The Citizens Redistricting Commission (CRC) for Zone E, which includes most of South L.A., will be holding a virtual meeting next Wednesday, July 14 at 7 p.m. and commissioners are passionate about getting residents involved in the process.
Borders for the five districts of LA County are usually due to change the year following the U.S. Census, but this year the committee assigned to make those changes is not made up of legislature-appointed commissioners. This year, the commission is made up of regular citizens who wish to work for their various communities.
“After we draw the lines, it might not look like it looks now,” said Commissioner Jean Franklin, who stressed the importance of those borders. “In 2003, Watts had a freak hailstorm. There was flooding, people needed so many services. Cars and personal items were destroyed because of the flood. A number of citizens tried to contact their representatives. Come to find out, Watts was divided into three separate districts. They couldn’t get the services they needed because of the lines that were drawn.”
Franklin explained that the only way that the Watts neighborhood became whole is when the residents there made their voices heard.
The hearings are divided into zones representing local zip codes, according to Commissioner Carolyn Williams, who explained that the commission anticipates beginning to migrate to a hybrid model (in-person and virtual) for public hearings and meetings in mid-August.
“People can go to any of these public hearings that they want,” Williams said. “They can speak or make written comments. They don’t have to have a camera.”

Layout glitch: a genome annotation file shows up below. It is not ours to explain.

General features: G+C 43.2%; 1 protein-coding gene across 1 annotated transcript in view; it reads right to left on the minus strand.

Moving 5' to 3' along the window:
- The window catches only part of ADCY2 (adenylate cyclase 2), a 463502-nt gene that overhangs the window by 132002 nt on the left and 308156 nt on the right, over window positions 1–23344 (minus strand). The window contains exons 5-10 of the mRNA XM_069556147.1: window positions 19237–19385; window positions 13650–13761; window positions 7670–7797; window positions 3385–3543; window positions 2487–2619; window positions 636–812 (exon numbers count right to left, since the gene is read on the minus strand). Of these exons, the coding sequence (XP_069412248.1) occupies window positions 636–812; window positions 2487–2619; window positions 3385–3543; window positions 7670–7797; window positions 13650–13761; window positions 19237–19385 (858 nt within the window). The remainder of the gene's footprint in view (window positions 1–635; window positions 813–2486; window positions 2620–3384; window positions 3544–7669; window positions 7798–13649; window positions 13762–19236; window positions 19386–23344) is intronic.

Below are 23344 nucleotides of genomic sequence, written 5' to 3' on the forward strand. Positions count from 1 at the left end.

Information on public hearings and meetings is available at http://redistricting.lacounty.gov.
“One of the things I think is important for our community is to have a voice,” Williams said. “Allowing individuals to have a voice gives them a chance to participate before the lines are drawn. I think it’s important. A lot of times the redistricting process is invisible. We’re not there when lines are drawn and they’re only drawn every 10 years when the census is over.”
Williams said participants can help commissioners understand what is important to the community that is part of the largest county in the country, which is responsible for billions of dollars in services.
Redistricting meetings are taking place at the state, county, city and LA Unified School District levels and most of the commissioners are not independent, most are appointed by someone who has some political investment in the process.
Both Williams and Franklin, the only two Black women on the CRC, believe their open process will yield supervisorial districts that better reflect the community.
Franklin added, noting the deadline for the process. “It’s really paramount that voices are heard. After December 15, we don’t want them to say ‘when did this happen?’”